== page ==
Daytona Speedway saw one of its most horrific crashes at the Coke Zero 400 in July when Austin Dillon’s car clipped the wall at the finish line and sailed into the crash fence, injuring five fans. Dillon walked away from the crash, but events like these are sobering reminders of how far we still have to go with auto safety—both in NASCAR and on the civilian streets.
An 850 horsepower NASCAR and the Toyota Camry you drive to work aren’t mutually exclusive when it comes to safety. Many of the technologies that keep us secure on America’s streets and highways started in a stock car lab, where engineers and crew members designed features to protect drivers under the most extreme conditions (and NASCAR has seen some very extreme conditions). That same engineering saved Austin Dillon’s life in July, and they could save yours in even the mildest collision.
1. Fuel Cells
Most people think fuel cells and relate it to something in science fiction, but fuel cells are nothing more than gas tanks, and they’ve come a long way. Until 1964, fuel cells were just welded metal containers that would leak after a crash and risk a fire or explosion. But when was the last time you saw a car catch fire after a crash, NASCAR or otherwise? Fuel cells are now reinforced with a rubber bladder and foam to absorb the shock of a crash and reduce the chance of leaks. After a series of fires from races in the early 60s, the metal gas tanks of the past were finally obsolete.
Blowouts were another issue plaguing drivers in the 1960s. They were even causing fatalities at high speeds, so designers at Goodyear went to work on an internal lining that would protect the walls of a tire and prevent blowouts at high speeds and during sharp turns. That same technology is now standard in even the cheapest tires we buy at the body shop and save possibly thousands of lives every year.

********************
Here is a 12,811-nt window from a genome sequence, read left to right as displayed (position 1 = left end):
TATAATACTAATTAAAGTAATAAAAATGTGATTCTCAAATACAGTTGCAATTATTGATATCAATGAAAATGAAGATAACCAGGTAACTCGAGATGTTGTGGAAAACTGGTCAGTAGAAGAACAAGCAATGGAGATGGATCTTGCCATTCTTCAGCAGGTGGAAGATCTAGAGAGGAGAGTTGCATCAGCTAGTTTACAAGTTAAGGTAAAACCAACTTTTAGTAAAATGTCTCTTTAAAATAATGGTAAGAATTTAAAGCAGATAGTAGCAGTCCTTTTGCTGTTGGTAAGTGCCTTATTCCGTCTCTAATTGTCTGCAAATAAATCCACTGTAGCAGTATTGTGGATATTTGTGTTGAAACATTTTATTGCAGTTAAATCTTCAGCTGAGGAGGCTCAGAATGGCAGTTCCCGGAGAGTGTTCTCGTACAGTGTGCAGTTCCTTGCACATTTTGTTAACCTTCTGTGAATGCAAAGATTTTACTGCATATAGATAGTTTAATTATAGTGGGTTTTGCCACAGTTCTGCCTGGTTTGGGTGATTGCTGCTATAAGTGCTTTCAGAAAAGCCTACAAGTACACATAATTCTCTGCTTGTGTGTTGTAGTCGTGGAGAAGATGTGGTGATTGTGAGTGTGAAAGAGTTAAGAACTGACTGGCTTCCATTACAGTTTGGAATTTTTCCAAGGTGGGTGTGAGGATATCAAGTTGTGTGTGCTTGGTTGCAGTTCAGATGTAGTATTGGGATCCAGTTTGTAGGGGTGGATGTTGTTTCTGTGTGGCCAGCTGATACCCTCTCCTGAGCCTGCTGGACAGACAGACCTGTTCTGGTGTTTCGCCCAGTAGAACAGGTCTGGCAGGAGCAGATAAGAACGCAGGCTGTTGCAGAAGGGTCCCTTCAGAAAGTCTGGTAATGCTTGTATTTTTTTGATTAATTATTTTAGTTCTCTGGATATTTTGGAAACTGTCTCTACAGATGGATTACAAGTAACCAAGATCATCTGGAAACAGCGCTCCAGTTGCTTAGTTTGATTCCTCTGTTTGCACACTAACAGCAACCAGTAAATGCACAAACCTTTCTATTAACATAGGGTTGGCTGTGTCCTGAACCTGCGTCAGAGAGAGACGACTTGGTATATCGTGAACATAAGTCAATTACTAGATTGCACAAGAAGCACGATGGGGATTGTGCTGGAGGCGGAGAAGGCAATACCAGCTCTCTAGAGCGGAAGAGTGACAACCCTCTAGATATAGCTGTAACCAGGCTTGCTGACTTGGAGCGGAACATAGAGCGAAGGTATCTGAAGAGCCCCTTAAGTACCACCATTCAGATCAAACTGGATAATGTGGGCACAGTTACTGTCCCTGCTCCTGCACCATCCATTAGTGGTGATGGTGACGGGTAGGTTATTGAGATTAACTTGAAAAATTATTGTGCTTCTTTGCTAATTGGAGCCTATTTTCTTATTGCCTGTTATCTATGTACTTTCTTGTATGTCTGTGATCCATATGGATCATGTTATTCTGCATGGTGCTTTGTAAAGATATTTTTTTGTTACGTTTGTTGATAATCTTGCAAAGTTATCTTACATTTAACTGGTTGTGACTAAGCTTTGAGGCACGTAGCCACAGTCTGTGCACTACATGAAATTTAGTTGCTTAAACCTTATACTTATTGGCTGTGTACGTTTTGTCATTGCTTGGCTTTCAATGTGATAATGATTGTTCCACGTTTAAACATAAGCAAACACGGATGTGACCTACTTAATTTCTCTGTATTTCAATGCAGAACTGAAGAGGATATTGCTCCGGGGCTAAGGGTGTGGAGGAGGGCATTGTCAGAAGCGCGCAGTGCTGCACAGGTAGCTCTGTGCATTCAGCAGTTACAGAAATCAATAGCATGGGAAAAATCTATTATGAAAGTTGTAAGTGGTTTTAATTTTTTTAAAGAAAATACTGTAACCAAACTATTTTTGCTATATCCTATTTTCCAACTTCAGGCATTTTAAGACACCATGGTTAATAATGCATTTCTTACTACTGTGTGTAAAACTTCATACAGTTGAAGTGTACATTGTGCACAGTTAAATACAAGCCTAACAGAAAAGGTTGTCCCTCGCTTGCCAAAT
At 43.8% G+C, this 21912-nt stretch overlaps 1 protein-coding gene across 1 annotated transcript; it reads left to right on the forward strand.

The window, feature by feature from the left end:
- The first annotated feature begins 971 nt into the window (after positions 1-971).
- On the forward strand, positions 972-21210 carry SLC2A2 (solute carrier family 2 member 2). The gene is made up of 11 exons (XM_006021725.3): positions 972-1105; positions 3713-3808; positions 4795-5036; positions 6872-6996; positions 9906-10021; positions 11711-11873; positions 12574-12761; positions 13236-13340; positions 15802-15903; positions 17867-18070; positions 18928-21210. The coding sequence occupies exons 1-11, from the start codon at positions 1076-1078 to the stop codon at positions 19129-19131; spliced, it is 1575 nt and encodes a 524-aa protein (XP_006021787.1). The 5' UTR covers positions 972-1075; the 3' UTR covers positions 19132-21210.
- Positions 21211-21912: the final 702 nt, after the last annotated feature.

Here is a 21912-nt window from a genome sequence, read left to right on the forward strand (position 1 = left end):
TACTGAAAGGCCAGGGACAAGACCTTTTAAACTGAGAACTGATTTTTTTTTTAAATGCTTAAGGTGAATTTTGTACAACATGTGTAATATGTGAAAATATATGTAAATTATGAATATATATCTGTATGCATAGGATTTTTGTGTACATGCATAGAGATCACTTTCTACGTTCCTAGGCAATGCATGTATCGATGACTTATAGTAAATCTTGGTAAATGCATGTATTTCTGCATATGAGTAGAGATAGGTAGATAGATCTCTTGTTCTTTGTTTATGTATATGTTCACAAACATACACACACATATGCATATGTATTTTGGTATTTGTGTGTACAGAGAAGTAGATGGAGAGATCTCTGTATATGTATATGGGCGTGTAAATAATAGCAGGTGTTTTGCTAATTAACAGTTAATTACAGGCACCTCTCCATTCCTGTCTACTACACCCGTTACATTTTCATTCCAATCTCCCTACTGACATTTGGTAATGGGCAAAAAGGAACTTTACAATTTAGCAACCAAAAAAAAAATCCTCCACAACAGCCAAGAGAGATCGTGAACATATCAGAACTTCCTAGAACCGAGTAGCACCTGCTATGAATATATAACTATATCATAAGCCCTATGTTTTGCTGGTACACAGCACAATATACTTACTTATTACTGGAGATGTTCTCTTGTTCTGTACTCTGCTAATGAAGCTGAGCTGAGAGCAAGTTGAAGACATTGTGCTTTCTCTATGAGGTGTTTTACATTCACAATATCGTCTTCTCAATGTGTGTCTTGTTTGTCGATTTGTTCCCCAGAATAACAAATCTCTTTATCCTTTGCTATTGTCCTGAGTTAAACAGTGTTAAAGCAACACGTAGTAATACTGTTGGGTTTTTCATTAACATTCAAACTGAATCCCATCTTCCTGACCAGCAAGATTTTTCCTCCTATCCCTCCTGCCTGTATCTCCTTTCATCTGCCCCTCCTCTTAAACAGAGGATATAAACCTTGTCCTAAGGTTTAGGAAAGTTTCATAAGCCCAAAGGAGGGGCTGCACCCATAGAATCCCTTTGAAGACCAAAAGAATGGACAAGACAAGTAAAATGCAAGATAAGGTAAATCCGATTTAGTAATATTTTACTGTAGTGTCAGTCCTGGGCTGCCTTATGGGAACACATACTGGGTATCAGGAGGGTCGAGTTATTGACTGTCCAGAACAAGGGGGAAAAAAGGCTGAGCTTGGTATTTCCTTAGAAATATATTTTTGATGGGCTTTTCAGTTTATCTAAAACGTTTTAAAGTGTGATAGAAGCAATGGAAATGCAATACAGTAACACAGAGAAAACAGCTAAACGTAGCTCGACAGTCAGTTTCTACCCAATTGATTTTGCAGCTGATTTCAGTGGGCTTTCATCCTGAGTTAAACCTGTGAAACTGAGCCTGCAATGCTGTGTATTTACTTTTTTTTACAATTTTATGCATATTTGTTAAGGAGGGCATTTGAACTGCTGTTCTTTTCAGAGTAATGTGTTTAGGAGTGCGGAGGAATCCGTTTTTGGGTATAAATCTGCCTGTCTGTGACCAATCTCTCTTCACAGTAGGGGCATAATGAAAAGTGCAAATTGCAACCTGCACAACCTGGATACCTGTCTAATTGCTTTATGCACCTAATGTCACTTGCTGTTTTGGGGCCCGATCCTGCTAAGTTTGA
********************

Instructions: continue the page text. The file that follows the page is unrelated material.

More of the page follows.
3. Better Seats
Your mid-size sedan may not have standard racing seats, but the comforts you take for granted started in racing. After NASCAR figured out how to make fuel cells and tires safer, they turned efforts to better seats. Drivers were experiencing terrible whiplash during collisions, and the mandatory padded head rest was born in the 70s and 80s (where it was greatly improved). Even the smallest fender bender can leave your neck in pain for weeks, and much of that is avoided with a simple head rest.
4. Crumple Zones
Baby boomers and older generations look back on the “golden age” of cars that were made with “real American steel” and not “plastic from China.” There’s no doubt that American classic cars are some of the most beautiful machines ever engineered, but they also got drivers killed.
“Crumple zones” are areas of the vehicle that classic car enthusiasts might label as cheap because its designed to, as the name suggests, crumple upon impact, absorbing as much shock as possible to protect the driver. NASCAR stock cars are surrounded by crumple zones to absorb high-impact crashes, and regular cars on the road use the same technology.
source: Social Monsters